At last count, almost 3% of total self-managed super fund assets were invested in ‘other’ investments, a level that has been relatively consistent over the past six years.
But what’s inside this ‘other’ category? Well, you can throw just about any unusual asset, including all collectables, into this bucket. For example, it might include artwork, stamps, rare coins and bank notes, and even racehorses!
Typically, these types of investments don’t earn income, which means investors are hoping for healthy capital gains. The exception to this general rule is racehorse prize money, if you’re lucky enough to have a horse that makes money.
An SMSF trustee considering investing in these types of assets needs to carefully consider the lack of regular income they generate and how rapidly the investment can be sold if cash is needed. I’ve explained how collectables can be owned in SMSFs in a few articles, including the strict storage rules involved. You can read more about that here.
How your SMSF can become a rare coin collector
One collectable that is gaining some interest among SMSF trustees is rare currency.
Rob Jackman runs the Rare Coin Company, which is a member of the Australian Numismatics Dealers Association (ANDA), a body that self-regulates about half of the rare currency dealers in Australia. He first started working with SMSFs about six years ago and says they now make up about 25% of his business’ turnover.
His website claims that over the long-term, rare bank notes and coins have average annual return of over 13%.
Jackman says anyone investing in collectable currency should be prepared to hold it for a minimum of five years and it’s not something to consider if your timeframe is less than 12 months.
For $10,000 (an absolute minimum of $5,000), he says you can buy a reasonable portfolio of coins and notes.
A happy investor
One SMSF rare coin and note collector, who didn’t want to be named, told me he first invested in collectable coins and notes about five years ago. Before he invested, he spent three years investigating the market because he thought the published returns were “too good to be true”.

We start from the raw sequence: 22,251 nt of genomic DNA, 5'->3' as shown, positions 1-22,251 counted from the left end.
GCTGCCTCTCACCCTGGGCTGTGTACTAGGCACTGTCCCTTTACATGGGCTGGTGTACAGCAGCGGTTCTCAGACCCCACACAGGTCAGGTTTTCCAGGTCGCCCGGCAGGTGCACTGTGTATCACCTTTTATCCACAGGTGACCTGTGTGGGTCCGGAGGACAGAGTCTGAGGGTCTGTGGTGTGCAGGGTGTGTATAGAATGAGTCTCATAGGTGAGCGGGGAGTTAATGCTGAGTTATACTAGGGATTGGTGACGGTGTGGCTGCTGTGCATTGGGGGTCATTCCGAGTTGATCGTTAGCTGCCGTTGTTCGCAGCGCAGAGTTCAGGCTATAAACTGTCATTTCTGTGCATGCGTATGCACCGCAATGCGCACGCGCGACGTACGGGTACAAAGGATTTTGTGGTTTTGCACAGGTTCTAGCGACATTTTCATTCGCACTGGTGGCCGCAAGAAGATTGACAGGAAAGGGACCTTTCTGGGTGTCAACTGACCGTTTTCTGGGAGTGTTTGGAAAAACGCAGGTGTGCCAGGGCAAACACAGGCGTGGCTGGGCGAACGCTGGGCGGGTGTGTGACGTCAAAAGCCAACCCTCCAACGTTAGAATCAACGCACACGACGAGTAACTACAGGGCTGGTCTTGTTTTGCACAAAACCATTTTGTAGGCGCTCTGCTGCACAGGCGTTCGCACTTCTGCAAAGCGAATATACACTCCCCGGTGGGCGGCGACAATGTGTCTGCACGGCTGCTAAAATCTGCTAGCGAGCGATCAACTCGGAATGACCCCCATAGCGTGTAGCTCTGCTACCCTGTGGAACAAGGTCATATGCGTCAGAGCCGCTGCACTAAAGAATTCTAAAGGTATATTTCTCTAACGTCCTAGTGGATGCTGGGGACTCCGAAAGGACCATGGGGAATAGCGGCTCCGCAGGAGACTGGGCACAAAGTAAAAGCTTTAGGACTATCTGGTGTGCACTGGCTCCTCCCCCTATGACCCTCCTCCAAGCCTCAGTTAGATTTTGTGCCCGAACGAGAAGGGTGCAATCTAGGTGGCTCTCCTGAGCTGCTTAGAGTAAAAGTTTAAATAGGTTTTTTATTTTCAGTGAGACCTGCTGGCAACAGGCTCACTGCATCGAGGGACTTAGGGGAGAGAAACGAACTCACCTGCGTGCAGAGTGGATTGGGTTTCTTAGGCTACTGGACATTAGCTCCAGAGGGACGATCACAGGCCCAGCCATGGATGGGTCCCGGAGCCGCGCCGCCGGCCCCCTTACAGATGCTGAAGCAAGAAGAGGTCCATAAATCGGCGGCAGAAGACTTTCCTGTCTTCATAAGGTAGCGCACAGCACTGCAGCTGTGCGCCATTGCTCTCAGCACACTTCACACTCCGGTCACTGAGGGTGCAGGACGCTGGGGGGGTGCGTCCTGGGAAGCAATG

Once he committed, he put a fair amount of his then-SMSF assets into a rare coins and notes. He is happy with these investments and has bought more notes and coins not only using his SMSF, but also personally.
He particularly likes the fact the transactions cost him nothing to buy or sell. His nominal costs are annual storage and insurance costs.
Our SMSF collector says diversification between notes and coins is important.
“Sometimes notes do better than coins and vice versa,” he says.
Our collector is receiving a Transition to Retirement pension and says he has to be careful that he factors in the likelihood that it can take a while to sell a particular asset so he can make his pension payments.
Don’t buy just any old coin
When buying these assets, you need to perform the same due diligence on the collectable and the rare coin advisers or dealers as you would for any other type investment.
Jackman strongly suggests you use an ANDA dealer because you can submit a complaint to the organisation if something goes wrong.
As part of your due diligence, find out how long the dealer has been operating, if they regularly deal with SMSFs and how much trading the dealer does each year. Also look at what type of trading is conducted and if the dealer has received any complaints from investors. References from similar investors should be obtained and checked. Information should also be sought from ANDA about any complaints it has received.
It’s important to understand that while investing in unusual assets can be fun and possibly bring you some attractive returns, you are effectively dealing in unregulated markets. That is, it’s not like investing in property, which is governed by State or Territory property law, or shares, which are regulated by the Australian Securities and Investments Commission (ASIC).
Once you’ve bought a collectable for your SMSF, there are strict rules on where you can keep it (generally, they can’t be kept in your home). In regards to rare coins and bank notes, Jackman says you could store them in a bank vault, or some dealers will provide a ‘strong’ storage safe for a small annual fee.
Important information: This content has been prepared without taking account of the objectives, financial situation or needs of any particular individual. It does not constitute formal advice. For this reason, any individual should, before acting, consider the appropriateness of the information, having regard to the individual’s objectives, financial situation and needs and, if necessary, seek appropriate professional advice.